Prosecutors acknowledged to a judge on Tuesday that they erred when they mistakenly referenced criminal charges against Wikileaks founder Julian Assange in an unrelated case, but they insisted the need for secrecy in the case still remains.
A federal judge heard arguments on a request by a free-press group to unseal criminal charges against Assange. The Reporters Committee for Freedom of the Press argued that the inadvertent disclosure by prosecutors about charges against Assange obliterates the usual need for secrecy.
U.S. District Judge Leonie Brinkema asked pointed questions of both sides and took the issue under advisement.
Typically, criminal charges remain under seal until a defendant has been arrested to prevent a target from fleeing arrest or destroying evidence ahead of prosecution.
In this case, the free-press advocates pointed out that Assange has been holed up since 2012 under a grant of asylum at the Ecuadorian Embassy in London for fear of prosecution in the U.S. Now that any doubt about those charges has been removed, there no longer exists a reason to keep the charges against him secret, lawyer Katie Townsend argued.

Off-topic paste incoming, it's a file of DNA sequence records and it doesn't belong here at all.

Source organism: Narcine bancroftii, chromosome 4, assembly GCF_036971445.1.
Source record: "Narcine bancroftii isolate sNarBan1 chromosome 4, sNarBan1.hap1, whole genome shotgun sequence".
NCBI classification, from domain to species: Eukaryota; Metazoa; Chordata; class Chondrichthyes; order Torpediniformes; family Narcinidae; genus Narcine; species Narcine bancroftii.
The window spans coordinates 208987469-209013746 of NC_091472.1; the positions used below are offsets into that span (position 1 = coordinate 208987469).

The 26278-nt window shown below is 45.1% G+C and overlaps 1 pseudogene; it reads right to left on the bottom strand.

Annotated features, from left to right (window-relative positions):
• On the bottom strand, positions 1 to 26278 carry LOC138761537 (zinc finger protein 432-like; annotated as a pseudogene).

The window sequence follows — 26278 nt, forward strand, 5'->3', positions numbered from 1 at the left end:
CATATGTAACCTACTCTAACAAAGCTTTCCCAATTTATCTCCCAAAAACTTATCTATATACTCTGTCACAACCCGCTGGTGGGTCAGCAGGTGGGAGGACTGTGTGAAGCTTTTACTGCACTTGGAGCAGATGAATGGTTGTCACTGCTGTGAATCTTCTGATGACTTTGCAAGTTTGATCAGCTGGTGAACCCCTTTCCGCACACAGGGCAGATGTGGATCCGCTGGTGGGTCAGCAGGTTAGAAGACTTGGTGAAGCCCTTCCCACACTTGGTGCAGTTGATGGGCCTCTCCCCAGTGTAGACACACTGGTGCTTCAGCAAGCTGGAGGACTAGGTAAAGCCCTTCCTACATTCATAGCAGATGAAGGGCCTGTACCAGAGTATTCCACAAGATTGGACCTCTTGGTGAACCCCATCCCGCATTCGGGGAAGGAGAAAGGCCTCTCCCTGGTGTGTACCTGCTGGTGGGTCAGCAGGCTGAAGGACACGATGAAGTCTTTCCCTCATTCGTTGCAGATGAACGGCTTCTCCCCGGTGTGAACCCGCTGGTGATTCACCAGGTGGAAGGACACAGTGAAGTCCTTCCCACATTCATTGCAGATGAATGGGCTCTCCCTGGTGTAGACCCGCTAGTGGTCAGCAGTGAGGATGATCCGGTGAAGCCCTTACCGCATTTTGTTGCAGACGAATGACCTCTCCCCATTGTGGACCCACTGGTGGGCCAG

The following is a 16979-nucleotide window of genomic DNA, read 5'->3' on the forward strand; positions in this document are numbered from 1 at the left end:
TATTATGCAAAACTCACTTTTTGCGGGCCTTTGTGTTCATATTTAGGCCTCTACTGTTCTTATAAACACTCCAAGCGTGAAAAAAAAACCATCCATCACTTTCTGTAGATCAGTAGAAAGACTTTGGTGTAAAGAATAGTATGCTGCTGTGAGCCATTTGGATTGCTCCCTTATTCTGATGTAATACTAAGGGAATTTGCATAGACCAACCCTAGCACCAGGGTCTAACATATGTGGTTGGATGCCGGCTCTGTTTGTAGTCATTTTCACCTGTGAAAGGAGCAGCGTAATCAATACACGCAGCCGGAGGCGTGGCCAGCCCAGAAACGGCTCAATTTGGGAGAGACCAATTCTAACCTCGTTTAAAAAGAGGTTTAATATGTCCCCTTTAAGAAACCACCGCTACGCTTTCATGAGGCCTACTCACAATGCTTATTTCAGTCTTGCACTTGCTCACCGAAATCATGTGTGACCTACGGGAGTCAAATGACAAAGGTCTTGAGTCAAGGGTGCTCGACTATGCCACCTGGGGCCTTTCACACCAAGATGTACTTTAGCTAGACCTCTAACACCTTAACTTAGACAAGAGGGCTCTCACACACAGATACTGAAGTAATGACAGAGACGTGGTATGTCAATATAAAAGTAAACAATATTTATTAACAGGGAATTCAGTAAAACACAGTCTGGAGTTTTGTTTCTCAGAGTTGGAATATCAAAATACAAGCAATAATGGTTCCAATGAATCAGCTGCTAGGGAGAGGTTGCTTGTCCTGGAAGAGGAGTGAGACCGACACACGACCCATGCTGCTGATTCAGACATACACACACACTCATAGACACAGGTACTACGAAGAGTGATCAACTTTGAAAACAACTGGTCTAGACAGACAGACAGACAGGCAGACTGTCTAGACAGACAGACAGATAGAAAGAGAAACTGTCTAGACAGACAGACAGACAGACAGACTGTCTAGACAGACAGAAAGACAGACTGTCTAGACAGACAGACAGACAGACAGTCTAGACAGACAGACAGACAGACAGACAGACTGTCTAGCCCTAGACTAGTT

But prosecutor Gordon Kromberg said no precedent exists for a judge to require disclosure of criminal charges before a defendant’s arrest. He acknowledged the error in which court papers in an unrelated case say that Assange “has been charged,” but he said the mistake is not confirmation that Assange is actually charged.
Assange is indeed facing unspecified charges under seal, but Kromberg said there is a significant difference between reporting based on anonymous sources and speculation versus official confirmation backed by the release of court documents. He said court precedent also recognizes the distinction between the two.
Brinkema pressed Townsend for any precedent requiring criminal charges to be unsealed prior to arrest. She deferred ruling on the request to give Townsend a few days to research the issue.
Brinkema, though, also questioned government lawyers closely on why there would be a need to keep charges under seal when there has been an inadvertent disclosure.
“This is an interesting case, to say the least,” Brinkema said.
While Assange remains protected in the Ecuadorian embassy, there have been indications that officials in that country are losing patience with him: They recently placed restrictions on his use of the embassy, including a requirement that he clean up after his cat.
While the exact charges against Assange remain unclear, WikiLeaks has served as a vehicle for release of thousands of classified U.S. military and diplomatic cables. WikiLeaks’ role in releasing emails hacked from the Democratic National Committee in 2016 has also been under scrutiny as special counsel Robert Mueller has investigated Russian interference in the 2016 election and whether the campaign of then-presidential candidate Donald Trump was involved.